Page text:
Where building code enforcement was absent or lax we found a deck eight feet above ground with no railings at all. A local inspector opined that because the deck was not attached to the house (it abutted the house) it was exempt from building code enforcement.

Our opinion was that code exemption did not do much to reduce the falling hazard and that guards and railings should be provided regardless.

Damaged unsafe stair rail balusters (C) Daniel Friedman

Look closely at stair and guard rail balusters for loose, split, broken, or damaged balusters. Someone tried an over-sized common nail to "repair" this loose baluster at its connection to the stair tread.

The result is a dangerous child hazard as this baluster could easily be pushed out of place.

Balusters for Guards & Railings

Stairway Lighting requirements (C) Carson Dunlop Associates

Stairway handrail & stair balusters & guard details are in this sketch.

Balusters (vertical posts comprising the barrier in guards and railings)

Hand-railing heights are given:

Sketch courtesy Carson Dunlop Associates.

How to Fix Too-Wide Stair Baluster Spacing

Reader Question: Methods for reducing the space between stair balusters that are too far apart

We have an apartment complex in Oregon, and the insurance company is requiring that we tighten up the metal posts on the railings.

The railings on the premises currently have vertical balusters that are more than 4 inches apart. Baluster spacing of 4 inches increase the protection for small children sliding through. It is recommended to replaced the railing with vertical balusters that are no more than 4 inches apart to reduce the risk of small children falling. Is there an easy fix for this? - Tami 7/23/12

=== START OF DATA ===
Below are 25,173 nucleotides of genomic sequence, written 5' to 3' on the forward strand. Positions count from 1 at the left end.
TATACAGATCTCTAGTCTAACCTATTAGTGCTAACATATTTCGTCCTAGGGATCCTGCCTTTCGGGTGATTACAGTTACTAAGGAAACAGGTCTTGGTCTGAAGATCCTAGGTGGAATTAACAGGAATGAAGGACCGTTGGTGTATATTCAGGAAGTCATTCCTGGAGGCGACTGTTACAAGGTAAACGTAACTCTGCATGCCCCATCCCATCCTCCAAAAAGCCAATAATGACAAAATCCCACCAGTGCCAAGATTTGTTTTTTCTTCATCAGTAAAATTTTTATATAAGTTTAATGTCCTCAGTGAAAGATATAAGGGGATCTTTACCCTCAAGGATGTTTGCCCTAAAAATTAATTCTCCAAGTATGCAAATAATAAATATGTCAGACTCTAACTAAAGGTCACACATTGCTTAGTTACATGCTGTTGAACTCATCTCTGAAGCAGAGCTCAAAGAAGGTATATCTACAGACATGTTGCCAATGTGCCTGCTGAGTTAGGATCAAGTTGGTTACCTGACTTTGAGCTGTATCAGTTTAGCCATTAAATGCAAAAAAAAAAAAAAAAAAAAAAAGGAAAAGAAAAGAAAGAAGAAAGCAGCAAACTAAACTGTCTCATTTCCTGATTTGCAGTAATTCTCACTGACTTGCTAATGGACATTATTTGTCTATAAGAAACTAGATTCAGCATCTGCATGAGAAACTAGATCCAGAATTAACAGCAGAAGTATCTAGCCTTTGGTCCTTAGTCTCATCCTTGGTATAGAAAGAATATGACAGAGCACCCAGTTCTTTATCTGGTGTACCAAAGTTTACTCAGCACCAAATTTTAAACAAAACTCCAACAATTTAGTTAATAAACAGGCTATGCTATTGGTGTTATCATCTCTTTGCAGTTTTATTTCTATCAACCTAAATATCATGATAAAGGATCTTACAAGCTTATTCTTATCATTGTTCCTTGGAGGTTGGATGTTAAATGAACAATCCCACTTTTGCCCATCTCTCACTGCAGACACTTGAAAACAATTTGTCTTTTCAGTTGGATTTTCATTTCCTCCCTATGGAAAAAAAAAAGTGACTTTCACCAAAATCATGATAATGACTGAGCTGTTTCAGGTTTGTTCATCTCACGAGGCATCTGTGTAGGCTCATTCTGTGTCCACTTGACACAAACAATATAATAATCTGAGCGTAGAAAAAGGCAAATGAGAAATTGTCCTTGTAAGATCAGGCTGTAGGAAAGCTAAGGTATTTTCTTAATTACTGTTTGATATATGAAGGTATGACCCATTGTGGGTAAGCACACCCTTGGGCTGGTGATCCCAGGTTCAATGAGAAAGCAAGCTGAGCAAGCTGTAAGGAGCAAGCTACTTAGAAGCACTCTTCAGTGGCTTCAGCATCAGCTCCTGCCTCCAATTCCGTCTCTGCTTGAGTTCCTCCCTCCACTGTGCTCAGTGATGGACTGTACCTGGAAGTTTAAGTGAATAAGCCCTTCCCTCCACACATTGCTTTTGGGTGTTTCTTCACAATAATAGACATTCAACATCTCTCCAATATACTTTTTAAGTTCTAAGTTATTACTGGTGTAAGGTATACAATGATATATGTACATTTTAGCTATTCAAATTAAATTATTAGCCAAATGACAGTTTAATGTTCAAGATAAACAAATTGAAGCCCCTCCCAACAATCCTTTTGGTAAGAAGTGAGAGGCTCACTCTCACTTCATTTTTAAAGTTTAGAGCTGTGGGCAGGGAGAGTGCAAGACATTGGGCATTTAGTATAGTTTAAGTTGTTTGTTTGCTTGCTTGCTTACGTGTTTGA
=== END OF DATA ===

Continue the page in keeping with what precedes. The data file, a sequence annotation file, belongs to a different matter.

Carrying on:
Reply: Suggestions for tightening up baluster spacing at a stair railing:

Tami:

We made this same repair recently on a circular stair that had vertical balusters that were too far apart by having our welder add additional balusters in between the existing ones so that the opening was less than 4" between baluster pairs. This was less costly than tearing out the whole rail and building a new one to exactly 4" on spec. Our new balusters varied a bit but were about 3.5" apart side to side or on center.

Watch out though: if you make the vertical balusters too close together, but far enough apart for a toddler to stick a foot through the space - say 2 1/2" they can become a foot trap. No child will fall through but s/he an get a foot stuck in the space by inserting it between the balusters, then turning it to one side.

The ensuing panic requires an adult to sort out and remove the foot - as happened with my Godson Joshua Waterman years ago. His mom called me in hysterics that his foot was stuck in the balusters at their home and he couldn't get it out. I drove like a madman across town but just as I arrived in the driveway Josh turned his foot the proper direction and extracted himself from the trap without any adult assistance.

Full Text of IRC Building Codes 2006, 2012

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Or see GUARDRAILS on BALCONIES, DECKS, LANDINGS